Nonchalantly scrolling and prodding away at the computer the other week, I read a piece online stating that 84 per cent of folk in the UK think that everyday gadgets have become too complicated.

One had to sympathise. I don’t know about you but when I look at my remote control for the television, for instance, there are buttons on it that have never, ever been pressed.

Presumably they serve some valuable purpose and no doubt enhance your viewing experience in some way or another but, due to my increasingly fumbling technological ineptitude, I’m simply unwilling to find out what they do.

I’m quite happy to stick to jabbing the on/off button, pawing at the channel up-down thingymejig and nudging the volume +/- whitdoyoucallit but ask me to thumb that little nubbin down in the corner which has an icon on it that resembles the elaborate symbol of some madcap satanic cult? No chance.

As far as this scribe is concerned, those little curiosities existing in the margins of the remote are merely menacing outliers that leaves your finger nervously trembling over them like someone who has forgotten the four-digit pin for the cash machine and knows the pressing of another wrong number will lead to their card being swallowed.

Just don’t do it. Don’t. Perhaps my sceptical incompetence is just an age thing? All of which brings us stumbling awkwardly into over-50s golf.

Last week’s Senior Open was memorable, not just for the biblical downpours that left Royal Lytham under so much water the leaderboard was measured against fathoms instead of par, but for the goodbye of Tom Watson and the victory of Bernhard Langer.


For all those golfers out there of a more redoubtable vintage – yes, perhaps even you sitting there reading this and questioning whether thrashing and swiping away at a little dimpled ba’ is really worth the remorseless anguish – they remain truly inspirational.

Everybody who holds golf dear has a special Watson memory, whether it’s the magical breakthrough at Carnoustie in 1975, the timeless Duel in the Sun of 1977 or the greatest story that was never told at Turnberry in 2009 when he nearly won the Claret Jug at 59.

Watson (main picture) opened with a 65 that week and was tied second. By Saturday night he led outright by a shot. “The first day you (the media) were all ‘yeah, let the old geezer have his day in the sun’ and now today you kind of perk up your ears and say, ‘this old geezer might have a chance to win’,” he said ahead of the final round.

He did have a chance, of course, but that putt on the last to win it was wearily fluffed and the rest is history. “This ain’t a funeral,” he said to the assembled media afterwards who all wore the kind of downbeat fizzogs you’d get with gargoyles on a gothic buttress.

READ MORE: Watson says goodbye as Langer goes on and on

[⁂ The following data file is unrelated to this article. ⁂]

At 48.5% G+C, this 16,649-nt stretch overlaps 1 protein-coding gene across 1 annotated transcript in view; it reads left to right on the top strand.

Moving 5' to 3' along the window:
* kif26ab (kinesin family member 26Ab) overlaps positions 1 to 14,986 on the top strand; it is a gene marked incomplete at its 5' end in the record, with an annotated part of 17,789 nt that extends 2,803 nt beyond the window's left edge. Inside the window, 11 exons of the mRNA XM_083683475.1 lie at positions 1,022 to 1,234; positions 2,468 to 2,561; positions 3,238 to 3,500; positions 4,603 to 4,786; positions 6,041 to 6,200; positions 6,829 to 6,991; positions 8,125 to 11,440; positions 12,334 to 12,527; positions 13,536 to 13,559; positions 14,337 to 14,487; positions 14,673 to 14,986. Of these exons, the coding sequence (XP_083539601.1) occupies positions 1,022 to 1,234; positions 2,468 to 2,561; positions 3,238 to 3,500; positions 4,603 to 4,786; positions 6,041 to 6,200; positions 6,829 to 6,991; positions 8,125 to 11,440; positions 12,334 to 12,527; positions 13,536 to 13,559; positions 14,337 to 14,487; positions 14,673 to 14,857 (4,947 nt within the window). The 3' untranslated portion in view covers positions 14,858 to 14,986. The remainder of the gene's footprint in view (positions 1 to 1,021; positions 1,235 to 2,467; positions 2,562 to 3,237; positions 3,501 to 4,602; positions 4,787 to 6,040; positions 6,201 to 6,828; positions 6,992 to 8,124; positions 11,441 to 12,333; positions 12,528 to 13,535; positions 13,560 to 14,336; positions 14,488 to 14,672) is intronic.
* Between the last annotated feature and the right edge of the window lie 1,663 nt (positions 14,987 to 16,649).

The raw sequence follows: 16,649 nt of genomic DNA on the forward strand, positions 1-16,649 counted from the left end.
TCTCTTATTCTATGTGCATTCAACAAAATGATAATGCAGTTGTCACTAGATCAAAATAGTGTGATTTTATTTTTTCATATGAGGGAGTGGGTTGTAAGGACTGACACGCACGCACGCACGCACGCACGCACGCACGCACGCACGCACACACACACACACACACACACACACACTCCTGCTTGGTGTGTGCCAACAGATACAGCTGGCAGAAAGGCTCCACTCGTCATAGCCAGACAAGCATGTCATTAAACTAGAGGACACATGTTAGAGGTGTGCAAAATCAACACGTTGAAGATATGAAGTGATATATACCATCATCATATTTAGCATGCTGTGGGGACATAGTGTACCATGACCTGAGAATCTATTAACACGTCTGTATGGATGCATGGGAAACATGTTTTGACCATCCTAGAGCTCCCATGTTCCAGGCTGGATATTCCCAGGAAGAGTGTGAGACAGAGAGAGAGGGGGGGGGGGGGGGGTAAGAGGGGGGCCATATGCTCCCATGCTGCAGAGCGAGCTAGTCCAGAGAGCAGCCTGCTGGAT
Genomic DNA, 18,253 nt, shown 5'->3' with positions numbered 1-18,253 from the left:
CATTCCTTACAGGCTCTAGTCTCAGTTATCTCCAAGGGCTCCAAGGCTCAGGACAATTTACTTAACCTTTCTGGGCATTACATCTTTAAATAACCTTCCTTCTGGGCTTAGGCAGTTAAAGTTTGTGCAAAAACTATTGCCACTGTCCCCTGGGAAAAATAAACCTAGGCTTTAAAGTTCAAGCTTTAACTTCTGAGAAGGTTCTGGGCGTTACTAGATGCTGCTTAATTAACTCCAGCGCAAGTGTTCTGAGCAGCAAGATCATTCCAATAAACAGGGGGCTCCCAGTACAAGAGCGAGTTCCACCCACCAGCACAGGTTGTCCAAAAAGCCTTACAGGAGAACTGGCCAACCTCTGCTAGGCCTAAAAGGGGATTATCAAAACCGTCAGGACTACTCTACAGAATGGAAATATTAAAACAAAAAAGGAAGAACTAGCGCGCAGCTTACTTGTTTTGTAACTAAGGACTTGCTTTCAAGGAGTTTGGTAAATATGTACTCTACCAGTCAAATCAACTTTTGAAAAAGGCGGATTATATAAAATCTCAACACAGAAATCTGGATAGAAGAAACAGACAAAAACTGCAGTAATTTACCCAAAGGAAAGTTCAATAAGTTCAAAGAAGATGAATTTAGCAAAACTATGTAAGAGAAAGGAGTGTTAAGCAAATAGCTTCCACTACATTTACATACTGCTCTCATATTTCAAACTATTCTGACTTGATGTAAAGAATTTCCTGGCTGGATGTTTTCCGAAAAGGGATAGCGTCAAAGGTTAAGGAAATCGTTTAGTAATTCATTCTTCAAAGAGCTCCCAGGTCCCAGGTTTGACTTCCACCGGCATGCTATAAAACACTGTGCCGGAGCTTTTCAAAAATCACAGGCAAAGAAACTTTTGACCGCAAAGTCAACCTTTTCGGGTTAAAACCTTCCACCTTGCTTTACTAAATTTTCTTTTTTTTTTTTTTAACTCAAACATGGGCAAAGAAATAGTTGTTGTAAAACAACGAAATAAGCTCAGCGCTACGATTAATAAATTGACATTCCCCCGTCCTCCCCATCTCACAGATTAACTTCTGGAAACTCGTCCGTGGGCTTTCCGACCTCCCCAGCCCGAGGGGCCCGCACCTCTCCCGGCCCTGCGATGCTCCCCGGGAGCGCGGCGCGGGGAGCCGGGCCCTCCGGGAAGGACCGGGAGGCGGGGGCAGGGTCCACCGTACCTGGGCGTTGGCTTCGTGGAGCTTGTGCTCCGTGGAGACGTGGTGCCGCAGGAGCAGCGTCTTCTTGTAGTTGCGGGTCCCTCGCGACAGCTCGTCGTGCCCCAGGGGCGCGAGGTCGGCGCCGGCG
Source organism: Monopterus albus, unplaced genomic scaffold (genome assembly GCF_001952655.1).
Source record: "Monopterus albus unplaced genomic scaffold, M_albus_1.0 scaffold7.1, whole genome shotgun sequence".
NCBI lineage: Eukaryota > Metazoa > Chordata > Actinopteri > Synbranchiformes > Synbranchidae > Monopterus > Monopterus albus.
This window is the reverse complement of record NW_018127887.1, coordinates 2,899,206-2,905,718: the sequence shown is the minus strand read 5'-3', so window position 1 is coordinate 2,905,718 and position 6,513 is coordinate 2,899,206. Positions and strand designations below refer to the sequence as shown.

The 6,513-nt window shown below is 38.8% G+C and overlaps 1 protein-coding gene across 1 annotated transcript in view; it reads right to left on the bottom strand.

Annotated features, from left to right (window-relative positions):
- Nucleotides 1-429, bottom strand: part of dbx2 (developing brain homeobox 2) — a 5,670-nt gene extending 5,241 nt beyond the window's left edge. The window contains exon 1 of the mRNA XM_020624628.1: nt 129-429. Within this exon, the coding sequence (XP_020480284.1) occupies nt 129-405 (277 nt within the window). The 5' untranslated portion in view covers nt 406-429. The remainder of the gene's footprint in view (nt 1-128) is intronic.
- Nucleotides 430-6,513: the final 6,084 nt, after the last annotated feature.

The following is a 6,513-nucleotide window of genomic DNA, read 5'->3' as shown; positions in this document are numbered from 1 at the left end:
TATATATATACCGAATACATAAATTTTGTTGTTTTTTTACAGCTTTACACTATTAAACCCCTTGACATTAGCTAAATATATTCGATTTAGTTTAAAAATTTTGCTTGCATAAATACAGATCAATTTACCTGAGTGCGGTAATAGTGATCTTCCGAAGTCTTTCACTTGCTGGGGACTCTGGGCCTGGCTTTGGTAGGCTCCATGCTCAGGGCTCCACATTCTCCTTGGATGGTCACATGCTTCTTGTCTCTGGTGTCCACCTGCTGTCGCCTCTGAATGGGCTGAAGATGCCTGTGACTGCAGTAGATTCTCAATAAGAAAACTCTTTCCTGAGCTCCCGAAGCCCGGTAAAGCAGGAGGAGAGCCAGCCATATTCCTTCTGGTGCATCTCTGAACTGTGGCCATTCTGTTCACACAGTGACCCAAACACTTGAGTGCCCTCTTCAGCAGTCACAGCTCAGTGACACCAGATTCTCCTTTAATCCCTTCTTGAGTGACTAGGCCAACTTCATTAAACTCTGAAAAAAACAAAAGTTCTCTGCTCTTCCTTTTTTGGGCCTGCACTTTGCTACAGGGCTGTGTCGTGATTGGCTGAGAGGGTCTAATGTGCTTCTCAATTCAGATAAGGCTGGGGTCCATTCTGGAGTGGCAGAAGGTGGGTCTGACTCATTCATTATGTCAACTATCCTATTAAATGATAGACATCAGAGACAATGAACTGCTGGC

The memories Watson has made will always evoke smiles not regrets, though. His farewells, meanwhile, have been fond but, my goodness, those golfing gods haven’t shown much sympathy when it comes to his swansongs have they?

Back in 2015, when he made his final appearance in The Open at St Andrews, a weather delay meant he came down the 18th on the Friday night in near darkness just before 10pm.

It was something of a mad dash to beat the fading light if not the course. The course would win easily as Watson posted an 80.

A decade earlier, on the same stretch of hallowed terrain, Watson had accompanied Jack Nicklaus over the Swilcan Brig’ for the last time in an Open as the Golden Bear enjoyed the sound and vision of a sun-soaked, jam-packed amphitheatre and just about had his curling birdie putt sooked into the 18th hole by the entire Kingdom of Fife.

Watson’s farewell in 2015 was more of a grind in the gloamin’ yet, in some ways, it added to the dewy-eyed significance of the moment.

On Sunday, the weather again conspired against him as the two-tee start on the final day of his final Senior Open meant he finished away out on the ninth hole. As Watson knows, though, golf doesn’t always go the way you want it to.

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As for 61-year-old Langer? Well, his longevity, aided by fitness, spirituality, healthy eating and an unquenchable drouth for competition, remains remarkable.

Yet the can of worms that was opened in the wake of the ban on the anchored method of putting, a style Langer adopted to overcome the heebie-jeebies and has since had to adapt, continues to lead to accusations that he is still anchoring.

For a man of great diligence and nobility, being branded, essentially, a cheat in recent years has been the ultimate indignity.

It’s a tricky one. Watching him execute a stroke on the green, with the handle of his long putter right next to his chest, just about requires you to take a CT scan to ascertain whether it is actually anchored or not.

But that is the ambiguity of the rule that was ushered in by the game’s custodians and one that seems to have produced more grey areas than that 50 Shades romp.

The shame for golf is that many of Langer’s detractors have opted to relinquish the game’s fundamental trust in the player. Langer is adamant he is doing nothing wrong. My word is my honour is not washing with everyone, however.

When Watson finished up on Sunday he exited the stage with warming, reflective words and hoped that he’d “given a little back in the sense that I’ve played the game the way it should be played”.

For Langer, meanwhile, there are those who sadly still need convincing that he is playing by the rules.